Magazine article Talent Development

10 Career-Tanking Phrases to Avoid Using in the Workplace: Reframe and Reword These 10 Common Phrases to Improve Workplace Communication and Professional Outcomes

Magazine article Talent Development

10 Career-Tanking Phrases to Avoid Using in the Workplace: Reframe and Reword These 10 Common Phrases to Improve Workplace Communication and Professional Outcomes

Article excerpt

The famous poet Rudyard Kipling once said, "Words are, of course, the most powerful drug used by mankind."

As a leader of learning, you're an expert in knowledge transfer--you use words every day to infuse others with information that empowers them to excel at their jobs and achieve results for the company. Through the "powerful drug" of your language, you help employees believe in themselves and their abilities, and persuade management to invest in the value of corporate training. Like any medicine, however, words can heal or harm depending on how they are used.

Based on my experience as a speech coach, here are 10 of the most common phrases I hear that have the potential to hinder versus help empower professionals to develop knowledge and skills successfully.

1. "I can't do that." Even though you may feel this way on the inside, this negative phrase is perceived by others as pessimistic, unconstructive, and even stubborn.

Your boss, colleagues, and trainees most likely want to hear what can be done. Instead say, "I'll be glad to check on that for you," "What I can do is ...," or "Because of company policy, what I am able to do is ...."

2. "You should have ..." Though we may not intend it, when we speak the words should, could, and ought they often imply blame, finger-pointing, and fault.

There's no quicker way to offend a trainee or upset your colleague than to suggest she is guilty of something (even if she is). Instead, take a collaborative approach.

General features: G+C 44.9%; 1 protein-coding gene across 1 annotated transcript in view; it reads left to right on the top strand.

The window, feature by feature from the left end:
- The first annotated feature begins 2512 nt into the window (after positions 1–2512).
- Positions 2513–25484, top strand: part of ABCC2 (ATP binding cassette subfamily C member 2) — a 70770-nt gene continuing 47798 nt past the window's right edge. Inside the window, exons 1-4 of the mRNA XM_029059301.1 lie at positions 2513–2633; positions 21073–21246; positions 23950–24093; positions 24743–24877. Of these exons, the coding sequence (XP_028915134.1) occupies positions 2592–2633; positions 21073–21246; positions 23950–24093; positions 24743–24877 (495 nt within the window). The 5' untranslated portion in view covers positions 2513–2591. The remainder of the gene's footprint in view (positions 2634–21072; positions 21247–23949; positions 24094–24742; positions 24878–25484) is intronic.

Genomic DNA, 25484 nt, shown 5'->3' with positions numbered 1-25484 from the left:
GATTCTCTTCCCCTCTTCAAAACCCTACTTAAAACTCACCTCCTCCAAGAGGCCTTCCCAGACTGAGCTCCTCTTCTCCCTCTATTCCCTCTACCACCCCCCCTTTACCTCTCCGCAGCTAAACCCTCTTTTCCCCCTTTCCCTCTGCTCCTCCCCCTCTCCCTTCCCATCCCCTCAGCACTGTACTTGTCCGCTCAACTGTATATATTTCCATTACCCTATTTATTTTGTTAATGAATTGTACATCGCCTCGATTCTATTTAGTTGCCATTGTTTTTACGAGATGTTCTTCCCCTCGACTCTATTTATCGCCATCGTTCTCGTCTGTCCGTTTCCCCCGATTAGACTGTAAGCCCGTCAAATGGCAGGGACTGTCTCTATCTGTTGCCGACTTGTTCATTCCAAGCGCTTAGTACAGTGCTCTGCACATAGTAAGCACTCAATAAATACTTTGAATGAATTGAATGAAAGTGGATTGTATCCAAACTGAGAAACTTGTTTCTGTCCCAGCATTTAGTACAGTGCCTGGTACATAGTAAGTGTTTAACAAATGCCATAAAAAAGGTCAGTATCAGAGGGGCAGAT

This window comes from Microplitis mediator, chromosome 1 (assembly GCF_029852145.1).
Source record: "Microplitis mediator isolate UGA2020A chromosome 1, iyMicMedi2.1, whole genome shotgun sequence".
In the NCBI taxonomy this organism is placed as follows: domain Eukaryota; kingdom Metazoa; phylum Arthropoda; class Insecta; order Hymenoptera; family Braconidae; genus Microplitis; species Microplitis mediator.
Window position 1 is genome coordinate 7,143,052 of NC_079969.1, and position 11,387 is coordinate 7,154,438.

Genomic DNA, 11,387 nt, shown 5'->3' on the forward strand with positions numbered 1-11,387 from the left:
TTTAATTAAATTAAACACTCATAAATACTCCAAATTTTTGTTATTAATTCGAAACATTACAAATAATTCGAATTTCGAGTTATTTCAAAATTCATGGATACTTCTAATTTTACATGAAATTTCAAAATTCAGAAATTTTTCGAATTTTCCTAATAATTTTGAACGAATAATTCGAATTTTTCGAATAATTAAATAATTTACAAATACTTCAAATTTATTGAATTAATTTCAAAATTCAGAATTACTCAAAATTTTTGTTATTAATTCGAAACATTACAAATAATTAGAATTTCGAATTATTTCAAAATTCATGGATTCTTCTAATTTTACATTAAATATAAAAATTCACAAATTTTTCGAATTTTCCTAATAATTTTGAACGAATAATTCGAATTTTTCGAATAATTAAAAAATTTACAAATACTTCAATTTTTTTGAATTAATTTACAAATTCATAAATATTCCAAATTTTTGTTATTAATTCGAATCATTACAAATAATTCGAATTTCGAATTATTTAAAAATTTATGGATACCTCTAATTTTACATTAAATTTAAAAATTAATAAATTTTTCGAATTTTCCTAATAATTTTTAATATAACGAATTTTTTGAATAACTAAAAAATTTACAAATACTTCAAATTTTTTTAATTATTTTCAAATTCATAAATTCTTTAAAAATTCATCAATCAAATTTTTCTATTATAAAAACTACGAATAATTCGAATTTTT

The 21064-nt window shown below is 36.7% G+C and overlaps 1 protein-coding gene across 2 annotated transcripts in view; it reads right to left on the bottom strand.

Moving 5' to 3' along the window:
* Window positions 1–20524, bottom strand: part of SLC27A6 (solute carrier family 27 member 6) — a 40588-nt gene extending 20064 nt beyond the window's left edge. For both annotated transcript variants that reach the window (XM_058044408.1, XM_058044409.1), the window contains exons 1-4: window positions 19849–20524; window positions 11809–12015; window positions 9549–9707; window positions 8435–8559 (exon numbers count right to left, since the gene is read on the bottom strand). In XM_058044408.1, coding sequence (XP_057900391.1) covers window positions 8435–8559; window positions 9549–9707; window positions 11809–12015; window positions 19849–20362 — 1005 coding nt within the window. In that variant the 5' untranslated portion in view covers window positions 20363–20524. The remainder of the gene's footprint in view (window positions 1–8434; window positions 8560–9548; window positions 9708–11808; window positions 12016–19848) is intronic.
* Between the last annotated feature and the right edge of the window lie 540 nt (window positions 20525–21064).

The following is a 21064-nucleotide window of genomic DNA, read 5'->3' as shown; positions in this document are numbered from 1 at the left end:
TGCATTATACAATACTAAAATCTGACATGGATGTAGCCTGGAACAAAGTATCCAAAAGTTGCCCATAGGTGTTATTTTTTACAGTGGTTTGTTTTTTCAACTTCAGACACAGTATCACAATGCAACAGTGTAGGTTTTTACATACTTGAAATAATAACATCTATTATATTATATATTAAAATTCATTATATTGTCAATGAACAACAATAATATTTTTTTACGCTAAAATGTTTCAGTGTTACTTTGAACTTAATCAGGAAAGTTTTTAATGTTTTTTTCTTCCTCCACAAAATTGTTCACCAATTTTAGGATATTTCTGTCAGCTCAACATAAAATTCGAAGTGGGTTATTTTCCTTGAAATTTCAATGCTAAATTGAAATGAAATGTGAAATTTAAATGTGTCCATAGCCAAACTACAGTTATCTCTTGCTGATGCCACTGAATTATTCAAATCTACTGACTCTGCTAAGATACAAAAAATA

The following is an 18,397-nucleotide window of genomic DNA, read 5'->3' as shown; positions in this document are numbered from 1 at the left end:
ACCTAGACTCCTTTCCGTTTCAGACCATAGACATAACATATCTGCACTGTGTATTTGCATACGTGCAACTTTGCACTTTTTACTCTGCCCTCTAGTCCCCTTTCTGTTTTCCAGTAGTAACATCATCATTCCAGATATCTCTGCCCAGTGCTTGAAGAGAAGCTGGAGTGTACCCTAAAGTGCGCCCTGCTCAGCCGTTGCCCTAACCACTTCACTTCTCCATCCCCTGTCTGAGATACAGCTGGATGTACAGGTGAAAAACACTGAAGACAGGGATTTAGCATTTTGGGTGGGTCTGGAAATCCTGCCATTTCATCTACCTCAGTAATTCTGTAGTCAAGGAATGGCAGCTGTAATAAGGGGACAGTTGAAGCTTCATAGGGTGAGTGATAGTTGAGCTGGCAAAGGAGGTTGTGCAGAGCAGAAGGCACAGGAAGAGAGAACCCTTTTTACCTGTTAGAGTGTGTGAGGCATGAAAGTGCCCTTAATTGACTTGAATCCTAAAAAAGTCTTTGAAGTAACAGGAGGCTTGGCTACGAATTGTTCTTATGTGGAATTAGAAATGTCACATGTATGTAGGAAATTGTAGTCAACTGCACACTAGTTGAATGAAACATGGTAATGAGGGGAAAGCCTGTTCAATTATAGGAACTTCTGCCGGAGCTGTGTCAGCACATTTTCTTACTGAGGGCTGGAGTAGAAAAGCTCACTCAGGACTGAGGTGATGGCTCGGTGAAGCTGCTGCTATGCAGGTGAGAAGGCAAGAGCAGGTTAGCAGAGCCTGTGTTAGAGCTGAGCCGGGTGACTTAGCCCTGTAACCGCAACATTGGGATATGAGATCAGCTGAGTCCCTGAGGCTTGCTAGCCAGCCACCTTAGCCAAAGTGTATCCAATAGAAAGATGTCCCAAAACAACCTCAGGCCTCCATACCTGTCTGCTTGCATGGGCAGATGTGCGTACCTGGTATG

"Please help me understand why ...," "I understand your challenges; let's resolve this together," or "Next time, may we adopt an alternative approach?"

3. "That's not my job." If you're asked to do something, the request is likely important to the other person. Therefore, as a training professional, goal number one is to serve as a source of empowerment. Even if the request is not in your job description, saying so displays a career-limiting bad attitude.

For example, if your boss lays an unreasonable request on you, reply by saying, "Jim, I'll be glad to help you accomplish that. Given my current tasks of A, B, and C, which one of these would you like to place on the back burner while I work on this new assignment?"

This clearly communicates priority, reminds the boss of your current workload, and subtly implies realistic expectations--all while maintaining a positive, helpful attitude.

4. "I may be wrong, but ..." Eliminate any prefacing phrase that demeans or negates what you're about to say. For example, avoid saying, "I know we have a limited budget, and this idea may be too expensive, but I'd like to propose a new selling skills class."

Instead, get rid of the negative qualifier, drop the but and assert your recommendation. For example, "To ensure we reach our sales forecast next year, I recommend we invest in the XYZ selling skills class. It has proven results and the highest attendee evaluations in the industry."

5. "I don't have time to talk to you right now." On more than one occasion, I've heard training managers reply to an inquiring new employee with this phrase.

Other than sounding abrupt and rude, these words tell the employee that he is less important to you than something or someone else. Instead say, "I'd be glad to discuss this with you. I'm meeting a deadline at the moment. May I stop by your desk (or phone you) this afternoon at 3? …

Search by... Author
Show... All Results Primary Sources Peer-reviewed

Oops!

An unknown error has occurred. Please click the button below to reload the page. If the problem persists, please try again in a little while.